BOSTON -- John Lackey's return to Fenway Park went according to plan Sunday afternoon, when he was activated from the 15-day disabled list to pick up his first win since April 24.
Lackey wiped off the dust and tossed 93 pitches over 5 2/3 innings, while the Red Sox's offense continued to have success off Oakland's pitching staff. The 6-3 win capped off a three-game sweep of the A's in which Boston scored 23 runs.
"I felt pretty good," Lackey said. "My slider/cutter was a little harder, a little sharper today than it has been. I was happy with that. That was the biggest thing moving forward."
Making his first start since May 11 after missing nearly a month with a strained right elbow, Lackey allowed just three hits. He occasionally lost control, hitting three batters and allowing a home run to deep center field off the bat of Kevin Kouzmanoff, but Lackey held the A's to three runs, walking two and striking out two.
"You can tell he was a little rusty, but for the most part, his cutter was back to where I remember it being," said catcher Jarrod Saltalamacchia. "He looked healthy. He looked rested. He looked good. From the first pitch in the bullpen, he looked harder."
With the left-handed Brett Anderson on the mound for the A's, manager Terry Francona wasn't expecting a whole lot of offense. Anderson shut out the Red Sox earlier this season and was 4-1 with a 2.08 ERA and 36 strikeouts in 39 innings against them in his career.
But Boston's left-handed hitters had a field day off the 23-year-old, as Carl Crawford and Adrian Gonzalez each homered and combined for five RBIs, while David Ortiz had three more hits to raise his season average to .325.
After Ortiz and Jed Lowrie singled to lead off the second inning, Crawford smacked a low fastball into Boston's bullpen for his fifth homer of the season, but first at Fenway Park. He had been hitting .127 with one home run in 71 at-bats against lefties entering the game.
"I'm just trying to focus a little bit harder," said Crawford, who had back-to-back three-RBI games for just the second time in his career. "I know I've been struggling against lefties this year, so I'm trying to do everything I can to have better at-bats against them."
Ortiz had struggled against southpaws to the point where he was losing at-bats last season, but he's reversed the trend this year. He extended his hitting streak to 10 games, collecting three hits off a left-hander for just the ninth time in his career.
"Right now, David, that's as a good a swing as you're going to see," Francona said. "Against the lefties, he's staying balanced and driving the ball to left field and left-center. That really helps us. When he's hitting in the middle of the order and he's swinging like that against left-handers, that's really going to help us."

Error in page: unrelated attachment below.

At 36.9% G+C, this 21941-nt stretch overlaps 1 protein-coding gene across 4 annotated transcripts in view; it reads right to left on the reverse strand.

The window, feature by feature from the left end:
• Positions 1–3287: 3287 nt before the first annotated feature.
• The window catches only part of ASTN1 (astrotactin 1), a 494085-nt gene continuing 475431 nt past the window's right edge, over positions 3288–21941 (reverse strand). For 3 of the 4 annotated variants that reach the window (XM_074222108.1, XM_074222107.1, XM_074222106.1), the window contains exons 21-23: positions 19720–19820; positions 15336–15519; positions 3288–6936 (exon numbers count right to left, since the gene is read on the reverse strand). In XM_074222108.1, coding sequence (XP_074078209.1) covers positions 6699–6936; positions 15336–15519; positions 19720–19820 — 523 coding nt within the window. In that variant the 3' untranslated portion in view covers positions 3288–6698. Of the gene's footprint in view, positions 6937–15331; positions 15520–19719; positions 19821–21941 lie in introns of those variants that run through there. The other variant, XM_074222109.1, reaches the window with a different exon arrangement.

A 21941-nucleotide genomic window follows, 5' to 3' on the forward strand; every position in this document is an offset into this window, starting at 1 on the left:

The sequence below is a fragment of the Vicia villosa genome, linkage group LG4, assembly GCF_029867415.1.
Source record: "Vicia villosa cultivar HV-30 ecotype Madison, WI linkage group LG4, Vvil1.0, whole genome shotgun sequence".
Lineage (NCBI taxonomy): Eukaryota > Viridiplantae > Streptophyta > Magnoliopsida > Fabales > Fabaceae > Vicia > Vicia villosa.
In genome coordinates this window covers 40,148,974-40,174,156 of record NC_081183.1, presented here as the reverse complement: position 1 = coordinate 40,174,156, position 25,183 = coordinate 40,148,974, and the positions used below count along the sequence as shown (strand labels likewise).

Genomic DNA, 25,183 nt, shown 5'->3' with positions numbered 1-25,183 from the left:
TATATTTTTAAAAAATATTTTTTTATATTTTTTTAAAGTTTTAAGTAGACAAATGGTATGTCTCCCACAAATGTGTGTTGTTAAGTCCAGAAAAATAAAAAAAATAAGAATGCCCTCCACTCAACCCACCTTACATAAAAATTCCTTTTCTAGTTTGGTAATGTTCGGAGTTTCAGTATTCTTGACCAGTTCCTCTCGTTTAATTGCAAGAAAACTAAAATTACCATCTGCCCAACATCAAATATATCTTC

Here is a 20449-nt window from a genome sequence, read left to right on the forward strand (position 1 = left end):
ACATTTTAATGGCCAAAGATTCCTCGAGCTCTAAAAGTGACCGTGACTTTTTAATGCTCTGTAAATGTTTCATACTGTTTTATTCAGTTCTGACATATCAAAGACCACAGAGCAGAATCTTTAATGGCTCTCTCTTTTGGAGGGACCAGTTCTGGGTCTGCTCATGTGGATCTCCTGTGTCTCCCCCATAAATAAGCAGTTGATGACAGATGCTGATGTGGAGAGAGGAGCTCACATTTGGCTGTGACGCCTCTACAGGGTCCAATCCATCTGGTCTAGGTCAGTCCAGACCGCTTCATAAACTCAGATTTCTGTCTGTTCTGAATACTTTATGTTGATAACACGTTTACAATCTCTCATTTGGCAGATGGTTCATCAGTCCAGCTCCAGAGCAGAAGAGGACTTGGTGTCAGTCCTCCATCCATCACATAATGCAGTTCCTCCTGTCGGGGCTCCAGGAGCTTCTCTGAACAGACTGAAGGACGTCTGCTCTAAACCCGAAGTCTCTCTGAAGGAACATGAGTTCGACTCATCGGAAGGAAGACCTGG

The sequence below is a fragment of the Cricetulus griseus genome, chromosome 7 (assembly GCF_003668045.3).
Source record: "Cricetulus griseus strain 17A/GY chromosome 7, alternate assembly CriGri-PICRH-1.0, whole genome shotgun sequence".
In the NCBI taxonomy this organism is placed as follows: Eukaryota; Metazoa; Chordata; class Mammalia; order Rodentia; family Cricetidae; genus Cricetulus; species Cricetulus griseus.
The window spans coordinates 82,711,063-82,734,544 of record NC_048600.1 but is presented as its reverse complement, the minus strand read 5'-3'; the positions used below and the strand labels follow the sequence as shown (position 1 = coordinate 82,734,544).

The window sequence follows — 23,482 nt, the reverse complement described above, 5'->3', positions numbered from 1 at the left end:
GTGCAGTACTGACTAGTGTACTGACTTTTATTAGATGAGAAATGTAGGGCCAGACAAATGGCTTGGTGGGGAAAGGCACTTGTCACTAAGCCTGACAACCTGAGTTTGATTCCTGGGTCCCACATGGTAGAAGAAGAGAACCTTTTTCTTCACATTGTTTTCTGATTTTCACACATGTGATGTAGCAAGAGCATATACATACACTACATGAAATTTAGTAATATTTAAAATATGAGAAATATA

Saltalamacchia got another rally started in the fourth inning with his second line-drive single of the game, and Gonzalez hit his 12th home run of the season to extend Boston's lead. Gonzalez's 50 RBIs lead the Major Leagues, and through 59 games, he's just one away from the halfway mark of his season total (101) from a year ago.
Saltalamacchia was 3-for-4, including a triple in the eighth inning, his fist of the season and his second of his career, when he knocked one into the outfield triangle past a stretched out Coco Crisp.
The Red Sox shelled Anderson for five runs over nine hits, as Anderson took his second straight loss and has seen his ERA rise from 2.84 to 4.00.
"My stuff was pretty bad," Anderson said. "I'll go back and look at it mechanically and hopefully make an adjustment, get my breaking ball back to where it has been and where I want it to be."
Matt Albers, Tommy Hottovy, Dan Wheeler and Daniel Bard pitched 3 1/3 combined scoreless innings in relief to rest a taxed bullpen that pitched eight inning on Saturday night.
Pitching for the third consecutive day, Bard tossed a scoreless ninth to earn his first save.
"I told [Francona] I was good to go," said Bard, who has thrown 30 1/3 innings this season. "I knew we were kind of beat up out there, so I was probably feeling better than most of the guys we had out there. I know I always get better, the more days I pitch in a row."
Crawford was hit by an Anderson pitch on his right elbow in the third inning, but the left fielder shook it off and remained in the game. Both sides were issued warnings, but there were no ejections.
"I don't know if it was intentional," Crawford said. "I know we watch his video, and he doesn't throw inside much. That's all I can say about that."
Lackey, who hit Conor Jackson in the first inning, drilled Kurt Suzuki in the fourth inning and then Jackson again in the sixth.
"Punishment, that kind of stuff, is never going to outweigh taking care of a teammate," said Lackey, who lowered his ERA to 7.60 Sunday. "You want those guys to feel comfortable in there hitting and stuff, but that's part of the game."
Jason Mastrodonato is an associate reporter for MLB.com. This story was not subject to the approval of Major League Baseball or its clubs.